by Brian Mahany
Allied Home Mortgage Corporation or Allied Home Mortgage Capital Corporation? Is that like asking “theatre” or “theater”? Allied’s president and owner Jim Hodge says there is a difference.
Our firm, Mahany & Ertl, brought action against Allied on behalf of taxpayers back in May alleging massive mortgage fraud. That case remained under seal until last week when it was adopted by HUD and federal prosecutors. Allied turned around and sued the government the very next day for suspending their participation in the FHA loan program – wait until you hear their defense!
Jim Hodge, who with is wife owns 99% of Allied, filed a declaration (much like an affidavit) claiming that he has served as president of Allied Home Mortgage Corporation for the last 18 years. In perhaps the ultimate shell game, Hodge admits that Allied Home Mortgage Capital Corporation, his other company with an almost identical name, has been audited by HUD and has had “issues” that were “raised” by HUD auditors. Magically, however, those problems should be discounted because Allied Home Mortgage Corporation is a different company – a different company that admittedly purchased the assets of Allied Capital.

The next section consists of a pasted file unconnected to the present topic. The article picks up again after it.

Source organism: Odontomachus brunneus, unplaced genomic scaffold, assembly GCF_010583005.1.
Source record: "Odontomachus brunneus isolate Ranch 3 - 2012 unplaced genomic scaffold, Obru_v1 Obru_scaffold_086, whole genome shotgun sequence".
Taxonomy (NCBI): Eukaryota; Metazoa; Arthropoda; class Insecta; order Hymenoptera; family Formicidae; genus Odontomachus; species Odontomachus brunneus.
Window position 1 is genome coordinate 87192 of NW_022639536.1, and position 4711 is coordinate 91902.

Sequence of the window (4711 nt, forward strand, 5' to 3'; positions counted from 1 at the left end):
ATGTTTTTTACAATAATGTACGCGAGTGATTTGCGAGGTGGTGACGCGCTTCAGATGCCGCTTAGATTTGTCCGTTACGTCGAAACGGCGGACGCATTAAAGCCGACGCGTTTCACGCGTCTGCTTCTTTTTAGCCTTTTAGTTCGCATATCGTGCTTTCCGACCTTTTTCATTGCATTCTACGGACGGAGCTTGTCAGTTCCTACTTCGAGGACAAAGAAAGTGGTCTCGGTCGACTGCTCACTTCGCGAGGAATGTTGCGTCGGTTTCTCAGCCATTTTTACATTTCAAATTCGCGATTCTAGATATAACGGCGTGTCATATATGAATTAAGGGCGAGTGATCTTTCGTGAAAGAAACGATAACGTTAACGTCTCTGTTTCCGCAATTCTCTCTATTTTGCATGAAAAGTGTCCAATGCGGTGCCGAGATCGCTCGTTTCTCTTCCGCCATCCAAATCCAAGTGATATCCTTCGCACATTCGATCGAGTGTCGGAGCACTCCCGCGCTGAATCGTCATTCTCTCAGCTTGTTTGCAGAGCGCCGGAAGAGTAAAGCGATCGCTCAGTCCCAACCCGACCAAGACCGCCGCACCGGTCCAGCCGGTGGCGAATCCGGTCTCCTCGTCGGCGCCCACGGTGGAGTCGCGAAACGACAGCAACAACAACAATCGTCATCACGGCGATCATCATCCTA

I am not sure where Hodge is heading with the shell game of names but the gist of his arguments is that Allied should be allowed to stay open because his “new”company that has been around for 18 years cleaned up its act several months ago. To us, that’s like a bank president convicted of embezzlement saying that because he changed his name he should be released from prison and given his old job back.
On Tuesday (November 8th) a federal judge will hear arguments on whether Allied and Hodge can remain open. Allied wants a judge to order that HUD rescind its emergency suspension of the company. Tuesday’s court hearing probably has no effect on how the massive $2.5 billion dollar fraud case against Allied is decided. The hearing does impact on whether American taxpayers must potentially foot the bill for even more losses on bad loans, however.
Although Allied has a long history of problems with state and federal regulators, it is entitled to its day in court. The immediate question is does it have a right to issue federally backed mortgages while it fights serious fraud charges. We say “no”!
Mahany & Ertl is a boutique law firm that concentrates on fraud cases and fraud recovery including federal whistleblower cases (called qui tam or false claims act cases.) If you know of a person or company that is ripping off federally insured lenders or federally backed loans, give us a call. The call is completely confidential. You may be entitled to substantial compensation for your information. For a confidential consultation, contact attorney Brian Mahany at (414) 704-6731 (direct) or by email at